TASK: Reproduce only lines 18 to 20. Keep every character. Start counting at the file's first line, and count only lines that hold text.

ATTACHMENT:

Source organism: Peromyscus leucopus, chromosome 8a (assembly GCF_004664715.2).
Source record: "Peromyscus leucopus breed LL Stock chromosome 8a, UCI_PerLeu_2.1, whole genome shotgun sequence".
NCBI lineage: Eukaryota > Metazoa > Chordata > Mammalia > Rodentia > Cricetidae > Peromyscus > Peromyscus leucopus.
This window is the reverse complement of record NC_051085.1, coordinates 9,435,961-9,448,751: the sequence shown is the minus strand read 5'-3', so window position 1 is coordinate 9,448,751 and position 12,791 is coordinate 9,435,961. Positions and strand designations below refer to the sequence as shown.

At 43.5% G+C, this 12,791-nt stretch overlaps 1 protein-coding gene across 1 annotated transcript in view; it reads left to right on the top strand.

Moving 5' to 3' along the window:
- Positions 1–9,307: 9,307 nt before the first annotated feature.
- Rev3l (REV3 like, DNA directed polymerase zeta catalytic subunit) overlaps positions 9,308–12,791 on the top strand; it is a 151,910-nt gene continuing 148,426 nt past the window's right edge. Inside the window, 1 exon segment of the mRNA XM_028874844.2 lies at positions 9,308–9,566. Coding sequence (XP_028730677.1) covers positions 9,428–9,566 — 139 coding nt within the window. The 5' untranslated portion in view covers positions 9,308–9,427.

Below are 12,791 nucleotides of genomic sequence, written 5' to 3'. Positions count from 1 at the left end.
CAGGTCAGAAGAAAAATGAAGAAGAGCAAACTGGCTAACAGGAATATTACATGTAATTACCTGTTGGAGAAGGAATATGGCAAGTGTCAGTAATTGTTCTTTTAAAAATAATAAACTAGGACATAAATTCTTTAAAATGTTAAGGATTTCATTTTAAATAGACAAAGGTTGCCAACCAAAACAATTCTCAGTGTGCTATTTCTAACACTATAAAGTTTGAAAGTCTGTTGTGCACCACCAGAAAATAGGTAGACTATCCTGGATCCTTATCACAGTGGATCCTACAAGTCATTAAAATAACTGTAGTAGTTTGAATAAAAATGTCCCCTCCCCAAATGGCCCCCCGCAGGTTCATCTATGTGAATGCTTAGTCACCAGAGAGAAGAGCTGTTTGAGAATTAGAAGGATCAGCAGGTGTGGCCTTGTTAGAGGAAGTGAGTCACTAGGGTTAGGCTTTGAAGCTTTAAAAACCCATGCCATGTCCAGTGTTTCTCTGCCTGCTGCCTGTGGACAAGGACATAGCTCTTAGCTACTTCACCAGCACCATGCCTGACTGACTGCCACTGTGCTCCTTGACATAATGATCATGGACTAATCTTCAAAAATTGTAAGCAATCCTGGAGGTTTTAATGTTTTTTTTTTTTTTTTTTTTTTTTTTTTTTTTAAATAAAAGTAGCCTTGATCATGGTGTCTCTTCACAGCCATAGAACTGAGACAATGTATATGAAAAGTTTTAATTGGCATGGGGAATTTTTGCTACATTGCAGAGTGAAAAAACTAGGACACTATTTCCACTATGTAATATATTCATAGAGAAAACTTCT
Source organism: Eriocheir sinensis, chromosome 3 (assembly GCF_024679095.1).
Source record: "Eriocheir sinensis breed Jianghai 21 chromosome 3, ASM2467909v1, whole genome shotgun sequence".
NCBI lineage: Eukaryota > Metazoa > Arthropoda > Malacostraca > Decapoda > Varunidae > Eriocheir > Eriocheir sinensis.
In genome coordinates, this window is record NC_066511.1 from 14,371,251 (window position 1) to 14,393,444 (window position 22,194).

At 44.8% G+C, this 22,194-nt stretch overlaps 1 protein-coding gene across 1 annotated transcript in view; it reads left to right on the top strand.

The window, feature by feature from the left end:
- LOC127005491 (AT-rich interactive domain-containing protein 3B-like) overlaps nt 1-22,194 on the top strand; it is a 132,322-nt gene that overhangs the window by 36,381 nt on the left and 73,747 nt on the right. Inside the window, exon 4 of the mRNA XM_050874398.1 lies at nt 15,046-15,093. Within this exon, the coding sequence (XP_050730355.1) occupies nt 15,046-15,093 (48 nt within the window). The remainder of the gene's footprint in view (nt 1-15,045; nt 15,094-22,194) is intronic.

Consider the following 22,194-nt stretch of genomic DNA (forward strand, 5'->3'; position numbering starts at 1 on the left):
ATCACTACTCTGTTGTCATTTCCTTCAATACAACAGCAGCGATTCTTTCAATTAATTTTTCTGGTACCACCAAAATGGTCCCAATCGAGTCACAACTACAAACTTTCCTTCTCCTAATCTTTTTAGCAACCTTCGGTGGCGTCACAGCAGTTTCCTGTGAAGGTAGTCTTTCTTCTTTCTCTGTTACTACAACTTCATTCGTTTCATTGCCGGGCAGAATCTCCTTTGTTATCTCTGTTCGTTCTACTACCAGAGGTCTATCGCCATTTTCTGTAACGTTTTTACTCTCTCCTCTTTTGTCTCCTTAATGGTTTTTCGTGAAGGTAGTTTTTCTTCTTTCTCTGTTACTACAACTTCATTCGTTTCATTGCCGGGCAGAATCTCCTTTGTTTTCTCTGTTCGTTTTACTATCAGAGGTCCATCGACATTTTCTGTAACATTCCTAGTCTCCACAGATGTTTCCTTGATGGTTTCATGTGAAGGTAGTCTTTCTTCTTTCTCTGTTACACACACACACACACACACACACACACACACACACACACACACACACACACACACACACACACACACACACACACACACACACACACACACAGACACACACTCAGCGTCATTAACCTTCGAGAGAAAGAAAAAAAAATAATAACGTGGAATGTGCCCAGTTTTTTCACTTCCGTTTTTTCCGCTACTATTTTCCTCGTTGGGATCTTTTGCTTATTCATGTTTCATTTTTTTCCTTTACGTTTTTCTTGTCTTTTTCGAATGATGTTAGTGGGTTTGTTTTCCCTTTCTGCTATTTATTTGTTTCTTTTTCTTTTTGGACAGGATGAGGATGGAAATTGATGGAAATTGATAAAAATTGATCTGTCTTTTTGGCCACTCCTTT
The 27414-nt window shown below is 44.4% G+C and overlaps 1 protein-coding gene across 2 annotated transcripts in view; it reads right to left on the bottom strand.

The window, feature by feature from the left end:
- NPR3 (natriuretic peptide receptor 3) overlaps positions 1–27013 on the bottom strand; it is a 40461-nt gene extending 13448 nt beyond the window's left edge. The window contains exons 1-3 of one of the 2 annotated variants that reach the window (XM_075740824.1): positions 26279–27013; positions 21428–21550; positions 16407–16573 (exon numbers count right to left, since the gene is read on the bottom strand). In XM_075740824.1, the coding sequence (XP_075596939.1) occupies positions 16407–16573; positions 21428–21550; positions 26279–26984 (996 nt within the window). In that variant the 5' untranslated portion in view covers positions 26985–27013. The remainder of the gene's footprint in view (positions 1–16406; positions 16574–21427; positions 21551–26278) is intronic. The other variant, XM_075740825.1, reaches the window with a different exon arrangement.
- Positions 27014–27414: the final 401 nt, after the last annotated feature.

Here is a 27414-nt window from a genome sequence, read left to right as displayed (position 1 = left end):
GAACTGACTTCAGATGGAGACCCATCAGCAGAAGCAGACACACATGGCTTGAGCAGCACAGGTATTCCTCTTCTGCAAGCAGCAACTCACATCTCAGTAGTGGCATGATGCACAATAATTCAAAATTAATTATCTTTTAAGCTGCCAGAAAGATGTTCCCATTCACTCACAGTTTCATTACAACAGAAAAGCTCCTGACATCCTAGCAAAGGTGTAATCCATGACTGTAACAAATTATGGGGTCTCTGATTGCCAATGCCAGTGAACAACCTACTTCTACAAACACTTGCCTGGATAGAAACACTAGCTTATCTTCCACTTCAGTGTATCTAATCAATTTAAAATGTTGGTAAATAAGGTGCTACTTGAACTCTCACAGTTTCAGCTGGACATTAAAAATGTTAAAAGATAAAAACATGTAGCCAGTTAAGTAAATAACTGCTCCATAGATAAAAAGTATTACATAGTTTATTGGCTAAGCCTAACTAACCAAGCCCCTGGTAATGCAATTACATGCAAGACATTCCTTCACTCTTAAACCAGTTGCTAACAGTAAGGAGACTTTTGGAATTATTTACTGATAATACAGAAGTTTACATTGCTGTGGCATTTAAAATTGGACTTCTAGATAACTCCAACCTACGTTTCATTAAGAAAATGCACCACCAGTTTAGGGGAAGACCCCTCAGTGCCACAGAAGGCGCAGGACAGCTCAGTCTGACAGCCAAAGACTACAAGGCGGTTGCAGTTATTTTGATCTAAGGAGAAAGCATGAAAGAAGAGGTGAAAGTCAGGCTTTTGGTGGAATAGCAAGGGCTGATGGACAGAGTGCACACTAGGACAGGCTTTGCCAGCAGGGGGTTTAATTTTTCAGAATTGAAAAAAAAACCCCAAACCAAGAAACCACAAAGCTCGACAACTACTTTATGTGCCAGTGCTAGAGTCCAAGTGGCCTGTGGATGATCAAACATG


Consider the following 22,194-nt stretch of genomic DNA (forward strand, 5'->3'; position numbering starts at 1 on the left):
ATCACTACTCTGTTGTCATTTCCTTCAATACAACAGCAGCGATTCTTTCAATTAATTTTTCTGGTACCACCAAAATGGTCCCAATCGAGTCACAACTACAAACTTTCCTTCTCCTAATCTTTTTAGCAACCTTCGGTGGCGTCACAGCAGTTTCCTGTGAAGGTAGTCTTTCTTCTTTCTCTGTTACTACAACTTCATTCGTTTCATTGCCGGGCAGAATCTCCTTTGTTATCTCTGTTCGTTCTACTACCAGAGGTCTATCGCCATTTTCTGTAACGTTTTTACTCTCTCCTCTTTTGTCTCCTTAATGGTTTTTCGTGAAGGTAGTTTTTCTTCTTTCTCTGTTACTACAACTTCATTCGTTTCATTGCCGGGCAGAATCTCCTTTGTTTTCTCTGTTCGTTTTACTATCAGAGGTCCATCGACATTTTCTGTAACATTCCTAGTCTCCACAGATGTTTCCTTGATGGTTTCATGTGAAGGTAGTCTTTCTTCTTTCTCTGTTACACACACACACACACACACACACACACACACACACACACACACACACACACACACACACACACACACACACACACACACACACACACACACAGACACACACTCAGCGTCATTAACCTTCGAGAGAAAGAAAAAAAAATAATAACGTGGAATGTGCCCAGTTTTTTCACTTCCGTTTTTTCCGCTACTATTTTCCTCGTTGGGATCTTTTGCTTATTCATGTTTCATTTTTTTCCTTTACGTTTTTCTTGTCTTTTTCGAATGATGTTAGTGGGTTTGTTTTCCCTTTCTGCTATTTATTTGTTTCTTTTTCTTTTTGGACAGGATGAGGATGGAAATTGATGGAAATTGATAAAAATTGATCTGTCTTTTTGGCCACTCCTTT
The 27414-nt window shown below is 44.4% G+C and overlaps 1 protein-coding gene across 2 annotated transcripts in view; it reads right to left on the bottom strand.